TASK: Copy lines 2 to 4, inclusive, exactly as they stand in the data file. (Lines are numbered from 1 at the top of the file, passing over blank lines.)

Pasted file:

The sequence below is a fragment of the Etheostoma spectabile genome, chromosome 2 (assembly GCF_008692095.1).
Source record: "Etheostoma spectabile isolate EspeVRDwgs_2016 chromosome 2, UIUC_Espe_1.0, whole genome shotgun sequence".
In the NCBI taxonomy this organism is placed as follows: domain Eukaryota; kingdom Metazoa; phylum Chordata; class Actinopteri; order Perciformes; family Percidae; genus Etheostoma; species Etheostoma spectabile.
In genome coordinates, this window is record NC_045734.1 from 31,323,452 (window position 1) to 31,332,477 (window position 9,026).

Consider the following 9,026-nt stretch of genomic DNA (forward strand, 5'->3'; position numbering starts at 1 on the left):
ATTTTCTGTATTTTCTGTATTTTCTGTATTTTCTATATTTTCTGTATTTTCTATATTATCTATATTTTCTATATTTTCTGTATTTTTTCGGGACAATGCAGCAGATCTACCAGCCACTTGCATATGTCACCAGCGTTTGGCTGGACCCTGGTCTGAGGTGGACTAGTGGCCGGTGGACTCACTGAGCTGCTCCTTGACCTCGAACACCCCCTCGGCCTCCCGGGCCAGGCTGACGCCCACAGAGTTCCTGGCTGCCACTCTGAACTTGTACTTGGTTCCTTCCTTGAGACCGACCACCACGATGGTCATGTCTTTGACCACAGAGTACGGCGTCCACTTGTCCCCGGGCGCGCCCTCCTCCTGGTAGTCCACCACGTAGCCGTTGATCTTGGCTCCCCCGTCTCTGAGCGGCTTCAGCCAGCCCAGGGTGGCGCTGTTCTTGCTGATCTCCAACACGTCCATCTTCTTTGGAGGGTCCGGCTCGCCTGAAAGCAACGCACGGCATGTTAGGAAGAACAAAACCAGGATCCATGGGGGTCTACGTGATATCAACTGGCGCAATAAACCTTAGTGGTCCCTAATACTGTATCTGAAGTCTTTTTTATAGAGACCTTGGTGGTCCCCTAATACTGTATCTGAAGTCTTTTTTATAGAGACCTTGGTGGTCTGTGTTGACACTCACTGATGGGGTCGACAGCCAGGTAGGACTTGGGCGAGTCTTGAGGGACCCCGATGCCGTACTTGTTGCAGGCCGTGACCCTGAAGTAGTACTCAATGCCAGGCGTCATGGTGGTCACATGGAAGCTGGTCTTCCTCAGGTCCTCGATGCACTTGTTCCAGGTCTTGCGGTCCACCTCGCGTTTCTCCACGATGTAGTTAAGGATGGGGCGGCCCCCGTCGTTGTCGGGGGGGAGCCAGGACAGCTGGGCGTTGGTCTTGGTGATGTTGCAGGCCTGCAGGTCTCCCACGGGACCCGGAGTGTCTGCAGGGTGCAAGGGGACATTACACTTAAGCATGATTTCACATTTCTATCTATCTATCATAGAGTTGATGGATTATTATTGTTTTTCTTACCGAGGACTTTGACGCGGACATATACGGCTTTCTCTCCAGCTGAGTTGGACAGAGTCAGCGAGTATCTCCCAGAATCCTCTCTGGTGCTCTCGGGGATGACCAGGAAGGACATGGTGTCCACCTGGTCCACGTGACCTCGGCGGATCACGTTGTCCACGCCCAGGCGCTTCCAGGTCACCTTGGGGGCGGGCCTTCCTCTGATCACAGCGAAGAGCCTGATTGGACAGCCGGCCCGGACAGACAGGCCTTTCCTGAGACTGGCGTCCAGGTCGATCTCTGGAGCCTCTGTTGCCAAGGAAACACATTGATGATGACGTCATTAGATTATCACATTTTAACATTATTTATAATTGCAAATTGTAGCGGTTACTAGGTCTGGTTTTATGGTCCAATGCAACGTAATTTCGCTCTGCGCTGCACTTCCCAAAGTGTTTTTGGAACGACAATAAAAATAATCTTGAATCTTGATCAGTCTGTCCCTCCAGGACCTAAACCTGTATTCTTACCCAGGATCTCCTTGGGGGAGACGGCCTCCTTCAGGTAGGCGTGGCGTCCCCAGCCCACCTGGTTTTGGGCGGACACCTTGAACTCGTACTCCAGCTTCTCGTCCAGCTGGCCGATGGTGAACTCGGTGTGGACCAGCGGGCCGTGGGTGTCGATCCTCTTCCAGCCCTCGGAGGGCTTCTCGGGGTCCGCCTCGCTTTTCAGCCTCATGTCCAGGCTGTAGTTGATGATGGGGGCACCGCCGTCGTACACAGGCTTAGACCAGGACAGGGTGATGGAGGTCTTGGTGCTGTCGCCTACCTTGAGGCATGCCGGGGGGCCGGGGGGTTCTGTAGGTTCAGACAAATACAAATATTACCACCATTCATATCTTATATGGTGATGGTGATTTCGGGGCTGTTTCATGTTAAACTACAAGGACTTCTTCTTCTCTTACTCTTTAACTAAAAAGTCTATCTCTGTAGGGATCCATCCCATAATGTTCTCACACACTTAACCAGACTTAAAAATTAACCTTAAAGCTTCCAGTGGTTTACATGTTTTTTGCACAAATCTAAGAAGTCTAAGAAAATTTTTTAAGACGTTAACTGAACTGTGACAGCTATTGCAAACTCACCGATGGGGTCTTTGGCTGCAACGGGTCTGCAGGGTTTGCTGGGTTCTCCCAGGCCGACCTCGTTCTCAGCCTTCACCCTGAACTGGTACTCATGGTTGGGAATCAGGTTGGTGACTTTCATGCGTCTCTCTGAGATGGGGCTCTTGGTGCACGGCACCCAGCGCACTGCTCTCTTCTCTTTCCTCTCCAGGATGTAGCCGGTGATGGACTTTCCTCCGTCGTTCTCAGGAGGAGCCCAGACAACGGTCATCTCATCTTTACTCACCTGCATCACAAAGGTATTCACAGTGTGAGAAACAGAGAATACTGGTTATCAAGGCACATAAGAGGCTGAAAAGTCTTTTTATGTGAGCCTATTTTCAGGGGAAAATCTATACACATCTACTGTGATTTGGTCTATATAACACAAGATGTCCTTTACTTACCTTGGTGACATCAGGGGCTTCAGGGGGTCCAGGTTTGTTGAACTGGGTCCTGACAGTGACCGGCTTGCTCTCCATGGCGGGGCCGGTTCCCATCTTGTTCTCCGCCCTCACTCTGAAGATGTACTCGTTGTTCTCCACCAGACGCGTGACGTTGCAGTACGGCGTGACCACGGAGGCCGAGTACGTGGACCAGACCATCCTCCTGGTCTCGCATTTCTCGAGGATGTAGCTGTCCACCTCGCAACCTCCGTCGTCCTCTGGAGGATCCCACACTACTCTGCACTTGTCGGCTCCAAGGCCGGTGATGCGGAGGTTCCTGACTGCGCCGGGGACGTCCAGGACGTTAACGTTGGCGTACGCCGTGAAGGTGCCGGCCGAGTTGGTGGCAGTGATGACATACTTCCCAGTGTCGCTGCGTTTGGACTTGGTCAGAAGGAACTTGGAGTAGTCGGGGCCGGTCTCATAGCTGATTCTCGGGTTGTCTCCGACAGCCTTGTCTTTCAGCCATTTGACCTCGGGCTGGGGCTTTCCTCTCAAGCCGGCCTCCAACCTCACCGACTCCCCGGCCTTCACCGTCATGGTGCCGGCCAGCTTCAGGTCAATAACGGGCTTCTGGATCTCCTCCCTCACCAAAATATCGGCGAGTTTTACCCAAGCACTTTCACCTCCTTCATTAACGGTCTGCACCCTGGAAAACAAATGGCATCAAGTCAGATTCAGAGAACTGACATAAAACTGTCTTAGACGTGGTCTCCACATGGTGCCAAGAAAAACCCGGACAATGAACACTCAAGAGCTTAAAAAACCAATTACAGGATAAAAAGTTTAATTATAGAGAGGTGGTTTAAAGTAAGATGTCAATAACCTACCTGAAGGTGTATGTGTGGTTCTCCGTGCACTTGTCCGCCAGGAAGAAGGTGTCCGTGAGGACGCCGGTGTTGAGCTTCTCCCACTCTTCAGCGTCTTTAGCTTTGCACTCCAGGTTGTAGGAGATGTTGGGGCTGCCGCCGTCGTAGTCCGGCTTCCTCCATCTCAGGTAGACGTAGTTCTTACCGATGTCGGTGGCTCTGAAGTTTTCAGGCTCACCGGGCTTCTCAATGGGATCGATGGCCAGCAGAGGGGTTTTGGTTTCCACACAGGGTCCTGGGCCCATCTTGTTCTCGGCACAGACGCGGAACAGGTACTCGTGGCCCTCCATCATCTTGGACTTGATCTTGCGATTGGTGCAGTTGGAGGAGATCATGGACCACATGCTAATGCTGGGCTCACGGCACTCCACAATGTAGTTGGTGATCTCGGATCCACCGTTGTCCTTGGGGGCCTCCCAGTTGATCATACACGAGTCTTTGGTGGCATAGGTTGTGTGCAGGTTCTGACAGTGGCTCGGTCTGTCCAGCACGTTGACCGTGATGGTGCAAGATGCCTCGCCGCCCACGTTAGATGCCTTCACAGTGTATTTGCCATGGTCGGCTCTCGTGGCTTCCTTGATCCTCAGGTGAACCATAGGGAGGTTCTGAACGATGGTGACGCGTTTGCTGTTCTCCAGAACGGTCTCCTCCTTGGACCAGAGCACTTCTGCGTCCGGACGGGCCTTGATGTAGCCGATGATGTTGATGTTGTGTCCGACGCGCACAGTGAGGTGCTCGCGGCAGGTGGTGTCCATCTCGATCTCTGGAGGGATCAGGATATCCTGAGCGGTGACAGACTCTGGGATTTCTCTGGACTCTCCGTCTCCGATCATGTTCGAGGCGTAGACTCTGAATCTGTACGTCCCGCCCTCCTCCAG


Source record: "Etheostoma spectabile isolate EspeVRDwgs_2016 chromosome 2, UIUC_Espe_1.0, whole genome shotgun sequence".
In the NCBI taxonomy this organism is placed as follows: domain Eukaryota; kingdom Metazoa; phylum Chordata; class Actinopteri; order Perciformes; family Percidae; genus Etheostoma; species Etheostoma spectabile.
In genome coordinates, this window is record NC_045734.1 from 31,323,452 (window position 1) to 31,332,477 (window position 9,026).